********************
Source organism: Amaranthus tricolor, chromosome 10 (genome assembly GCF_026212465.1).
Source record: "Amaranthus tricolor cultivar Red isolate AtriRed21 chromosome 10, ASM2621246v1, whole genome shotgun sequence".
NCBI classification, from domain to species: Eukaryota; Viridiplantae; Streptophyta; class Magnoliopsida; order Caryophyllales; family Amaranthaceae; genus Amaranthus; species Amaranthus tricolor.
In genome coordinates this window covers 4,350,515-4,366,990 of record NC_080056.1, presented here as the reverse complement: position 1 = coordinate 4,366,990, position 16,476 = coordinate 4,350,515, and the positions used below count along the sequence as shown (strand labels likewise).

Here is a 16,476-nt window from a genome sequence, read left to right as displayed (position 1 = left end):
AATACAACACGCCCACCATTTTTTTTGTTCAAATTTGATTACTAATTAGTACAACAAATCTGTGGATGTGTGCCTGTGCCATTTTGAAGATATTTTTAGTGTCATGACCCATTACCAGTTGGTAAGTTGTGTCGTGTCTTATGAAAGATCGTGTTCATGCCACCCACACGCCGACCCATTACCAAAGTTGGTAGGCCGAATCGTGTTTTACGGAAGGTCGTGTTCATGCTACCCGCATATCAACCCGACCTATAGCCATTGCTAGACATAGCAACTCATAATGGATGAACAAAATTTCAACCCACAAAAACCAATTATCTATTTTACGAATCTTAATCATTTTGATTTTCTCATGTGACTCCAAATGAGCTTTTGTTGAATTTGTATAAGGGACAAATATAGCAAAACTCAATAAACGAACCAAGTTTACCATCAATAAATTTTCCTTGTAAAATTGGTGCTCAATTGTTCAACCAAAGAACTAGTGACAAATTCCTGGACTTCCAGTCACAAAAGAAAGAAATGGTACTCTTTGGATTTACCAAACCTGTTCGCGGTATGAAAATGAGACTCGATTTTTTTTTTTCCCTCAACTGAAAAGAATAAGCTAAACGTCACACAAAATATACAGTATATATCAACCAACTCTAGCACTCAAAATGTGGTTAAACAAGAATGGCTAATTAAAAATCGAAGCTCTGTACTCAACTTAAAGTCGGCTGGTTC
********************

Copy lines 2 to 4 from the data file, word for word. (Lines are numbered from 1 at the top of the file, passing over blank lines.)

Source record: "Amaranthus tricolor cultivar Red isolate AtriRed21 chromosome 10, ASM2621246v1, whole genome shotgun sequence".
NCBI classification, from domain to species: Eukaryota; Viridiplantae; Streptophyta; class Magnoliopsida; order Caryophyllales; family Amaranthaceae; genus Amaranthus; species Amaranthus tricolor.
In genome coordinates this window covers 4,350,515-4,366,990 of record NC_080056.1, presented here as the reverse complement: position 1 = coordinate 4,366,990, position 16,476 = coordinate 4,350,515, and the positions used below count along the sequence as shown (strand labels likewise).